Venter’s ‘artifical’ life “interesting but not profound”

Controversial scientist Craig Venter grabbed the headlines last week when it was reported that his team of researchers had created “artifical” life.

But, as Dick Ahlstrom noted in Saturday’s Irish Times, several scientists [in Ireland] were not as enthusiastic.

“I think it has been exaggerated. He has a reputation for showmanship,” Prof Wolfe, professor of genome evolution, said yesterday.

“He hasn’t created life, he has mimicked life. It is a technical achievement to synthesise a piece of DNA that size,” he added. “It was an achievement of scale.”

Prof Wolfe likened it to replacing the operating system on a computer. He suggested that Dr Venter was stoking up the controversy surrounding the research. “He is very good at lining up ethicists and moralists to comment on what he has done.”

Prof Frank Barry, scientific director of NUI Galway’s Regenerative Medicine Institute who is deeply involved in genetic engineering in a medical context, said: “It was a small step not a big step.”

The most significant aspect of the research was the size of the genome constructed by Dr Venter, he said. “This is probably the biggest genome yet assembled. That is not the same as creating artificial life.” The ability to alter the genetic blueprint of organisms is already available, he said. “The insertion or deletion of genes already exists and is very efficient, even with human cells.” The research was “interesting but not profound”, he added.

On his blog BBC NI’s Will Crawley struck the middle ground with a good assessment of the science – including a link to the Science paper [pdf file] – as well as lining up some of those ethicists.

Other bioethics say, let’s all calm down here. Craig Venter and his scientists have essentially inserted a genome into a cell. It’s an important step forward in research, but it is not nearly an advance of the significance being claimed by the researchers. Gregory Kaebnik from the Hastings Center, an independent ethics institute, says, “What he’s managed to do is synthesise a genome much larger than any genome that’s been synthesised from scratch before. He said it’s changed his own views of what the concept of life is and how life works. I’m really not sure why it would have done that.” Kaebnik is a philosopher with a religion studies background and he is empirically under-impressed.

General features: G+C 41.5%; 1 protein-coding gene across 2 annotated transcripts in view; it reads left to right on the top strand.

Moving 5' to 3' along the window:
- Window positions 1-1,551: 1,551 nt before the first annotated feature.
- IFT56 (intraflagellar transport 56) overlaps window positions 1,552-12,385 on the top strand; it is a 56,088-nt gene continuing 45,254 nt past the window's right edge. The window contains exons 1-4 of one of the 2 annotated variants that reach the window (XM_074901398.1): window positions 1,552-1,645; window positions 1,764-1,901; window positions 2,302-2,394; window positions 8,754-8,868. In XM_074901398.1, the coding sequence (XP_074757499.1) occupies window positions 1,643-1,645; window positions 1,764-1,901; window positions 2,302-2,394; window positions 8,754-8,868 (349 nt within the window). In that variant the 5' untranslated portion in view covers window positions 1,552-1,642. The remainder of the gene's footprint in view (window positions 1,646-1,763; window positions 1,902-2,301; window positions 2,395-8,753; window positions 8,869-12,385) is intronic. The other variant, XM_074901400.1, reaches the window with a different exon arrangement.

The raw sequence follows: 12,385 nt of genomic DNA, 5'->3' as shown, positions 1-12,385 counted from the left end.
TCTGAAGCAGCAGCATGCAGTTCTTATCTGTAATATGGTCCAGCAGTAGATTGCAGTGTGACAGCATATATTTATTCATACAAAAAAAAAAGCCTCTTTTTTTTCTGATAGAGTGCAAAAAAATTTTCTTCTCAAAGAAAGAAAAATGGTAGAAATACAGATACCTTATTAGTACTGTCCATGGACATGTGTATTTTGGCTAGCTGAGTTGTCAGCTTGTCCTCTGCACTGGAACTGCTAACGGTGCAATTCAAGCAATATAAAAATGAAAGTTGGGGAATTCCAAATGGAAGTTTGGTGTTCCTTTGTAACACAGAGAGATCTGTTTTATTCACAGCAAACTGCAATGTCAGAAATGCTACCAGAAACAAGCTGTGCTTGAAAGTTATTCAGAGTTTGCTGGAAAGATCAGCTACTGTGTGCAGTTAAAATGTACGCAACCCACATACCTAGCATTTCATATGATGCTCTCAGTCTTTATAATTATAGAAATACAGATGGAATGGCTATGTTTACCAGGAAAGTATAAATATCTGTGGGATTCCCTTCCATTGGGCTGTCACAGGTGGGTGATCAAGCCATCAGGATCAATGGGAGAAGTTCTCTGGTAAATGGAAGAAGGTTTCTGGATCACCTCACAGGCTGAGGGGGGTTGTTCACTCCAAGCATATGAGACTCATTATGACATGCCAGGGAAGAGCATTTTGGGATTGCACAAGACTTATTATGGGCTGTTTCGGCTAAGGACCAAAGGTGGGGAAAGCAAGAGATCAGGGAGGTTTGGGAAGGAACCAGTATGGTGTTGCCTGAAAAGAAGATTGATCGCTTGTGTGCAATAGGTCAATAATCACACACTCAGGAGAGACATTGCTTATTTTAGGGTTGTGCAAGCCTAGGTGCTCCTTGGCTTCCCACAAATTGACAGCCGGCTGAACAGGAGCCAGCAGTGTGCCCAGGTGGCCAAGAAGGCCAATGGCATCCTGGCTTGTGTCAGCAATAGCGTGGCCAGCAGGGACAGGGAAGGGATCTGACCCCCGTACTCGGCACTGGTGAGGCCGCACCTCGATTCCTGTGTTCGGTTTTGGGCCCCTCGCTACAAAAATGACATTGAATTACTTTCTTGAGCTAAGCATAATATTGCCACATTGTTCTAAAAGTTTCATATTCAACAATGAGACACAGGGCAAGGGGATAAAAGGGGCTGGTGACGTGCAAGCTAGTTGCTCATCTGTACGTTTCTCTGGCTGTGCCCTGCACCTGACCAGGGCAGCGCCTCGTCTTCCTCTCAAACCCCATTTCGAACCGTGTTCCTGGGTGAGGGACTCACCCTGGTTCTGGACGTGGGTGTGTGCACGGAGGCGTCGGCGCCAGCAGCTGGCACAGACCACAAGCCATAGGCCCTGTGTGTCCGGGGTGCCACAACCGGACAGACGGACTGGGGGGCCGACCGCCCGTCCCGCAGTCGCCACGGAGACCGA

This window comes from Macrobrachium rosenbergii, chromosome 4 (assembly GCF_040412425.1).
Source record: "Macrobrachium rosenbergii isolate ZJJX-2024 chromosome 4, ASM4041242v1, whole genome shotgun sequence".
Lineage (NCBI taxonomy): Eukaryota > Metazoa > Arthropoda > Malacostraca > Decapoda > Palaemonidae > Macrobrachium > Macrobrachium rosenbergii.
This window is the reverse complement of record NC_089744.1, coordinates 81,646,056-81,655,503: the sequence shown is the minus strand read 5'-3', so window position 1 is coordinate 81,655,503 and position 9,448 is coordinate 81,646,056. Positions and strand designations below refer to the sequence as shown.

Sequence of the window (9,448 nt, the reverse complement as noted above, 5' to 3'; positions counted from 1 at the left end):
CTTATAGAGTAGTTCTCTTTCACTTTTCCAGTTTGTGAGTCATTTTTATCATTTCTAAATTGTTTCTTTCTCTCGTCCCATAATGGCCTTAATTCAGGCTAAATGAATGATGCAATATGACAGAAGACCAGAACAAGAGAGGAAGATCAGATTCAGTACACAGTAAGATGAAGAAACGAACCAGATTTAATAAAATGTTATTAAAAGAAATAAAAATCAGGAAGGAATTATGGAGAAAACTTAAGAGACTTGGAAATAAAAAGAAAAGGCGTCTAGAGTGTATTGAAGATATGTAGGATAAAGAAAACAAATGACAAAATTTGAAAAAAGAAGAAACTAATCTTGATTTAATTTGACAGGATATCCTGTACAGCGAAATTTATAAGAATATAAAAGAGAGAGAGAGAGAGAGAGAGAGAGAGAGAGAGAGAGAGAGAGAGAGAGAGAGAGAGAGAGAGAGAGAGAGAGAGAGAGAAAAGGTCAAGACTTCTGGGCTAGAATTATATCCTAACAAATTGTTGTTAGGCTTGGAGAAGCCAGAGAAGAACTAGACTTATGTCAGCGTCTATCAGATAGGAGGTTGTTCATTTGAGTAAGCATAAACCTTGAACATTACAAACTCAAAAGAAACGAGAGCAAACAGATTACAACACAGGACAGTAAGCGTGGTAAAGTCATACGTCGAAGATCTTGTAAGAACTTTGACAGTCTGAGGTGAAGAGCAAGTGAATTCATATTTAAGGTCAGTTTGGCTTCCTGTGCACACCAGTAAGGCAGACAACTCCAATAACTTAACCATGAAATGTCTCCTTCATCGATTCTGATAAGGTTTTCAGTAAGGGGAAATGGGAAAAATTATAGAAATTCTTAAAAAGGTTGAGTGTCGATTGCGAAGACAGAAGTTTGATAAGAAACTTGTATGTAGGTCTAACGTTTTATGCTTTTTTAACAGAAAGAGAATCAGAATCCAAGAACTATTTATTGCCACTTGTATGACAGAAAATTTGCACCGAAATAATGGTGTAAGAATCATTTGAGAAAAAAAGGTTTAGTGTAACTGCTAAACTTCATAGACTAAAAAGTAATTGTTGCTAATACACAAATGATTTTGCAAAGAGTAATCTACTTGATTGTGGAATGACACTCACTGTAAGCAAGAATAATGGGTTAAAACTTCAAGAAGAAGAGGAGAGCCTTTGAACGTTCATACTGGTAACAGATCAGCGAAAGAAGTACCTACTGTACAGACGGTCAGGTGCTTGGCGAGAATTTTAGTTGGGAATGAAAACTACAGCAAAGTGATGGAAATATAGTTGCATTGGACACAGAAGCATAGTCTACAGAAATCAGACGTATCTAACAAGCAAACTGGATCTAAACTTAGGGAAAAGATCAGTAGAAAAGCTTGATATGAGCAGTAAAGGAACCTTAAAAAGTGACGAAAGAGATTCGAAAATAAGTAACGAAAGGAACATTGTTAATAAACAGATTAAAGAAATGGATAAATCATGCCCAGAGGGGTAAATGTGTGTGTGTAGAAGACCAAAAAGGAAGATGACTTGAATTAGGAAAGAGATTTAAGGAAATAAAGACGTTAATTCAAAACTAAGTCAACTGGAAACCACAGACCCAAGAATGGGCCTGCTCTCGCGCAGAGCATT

And I did like this description from Professor Steven Rose in a letter to The Guardian

By inserting a synthetic strand of DNA into a living bacterium, Craig Venter’s team has made an impressive technical advance with considerable technological and basic scientific potential (God 2.0, 21 May). But what they have emphatically not done is “create life”. DNA is a relatively inert molecule unless placed in the environment provided by a living cell.

Here’s a short Science Channel video with Craig Venter describing the process in straightforward terms

And, if The Grauniad’s US Presidential emails are to be believed, someone’s interested…

To: Craig Venter, J Craig Venter Institute <callmedrfrankenstein@jcvi.org> Subject: Creation of first synthetic lifeform — well done sir!

A quick note to say congratulations! Let me know if you want to borrow one of my speechwriters – they’re pretty good at the whole “standing on the threshold of history” thing. I also wanted to apologise: I understand you’ve been deluged with emails from Joe suggesting that if we fast-tracked the funding, you might be able to create a group of artificial Democratic senators to help push our legislation through. Or even Democratic voters, to help us out in the midterms! Believe me, that’s just Joe’s twisted sense of humour – please ignore him! I mean, unless you think you could actually do it. No, I’m kidding! Still, do let me know if you think you could. Warmly, Barack PS. I’m just joking of course! PPS. But obviously do get in touch if you think it might be viable.

[*Ahem* – Ed]

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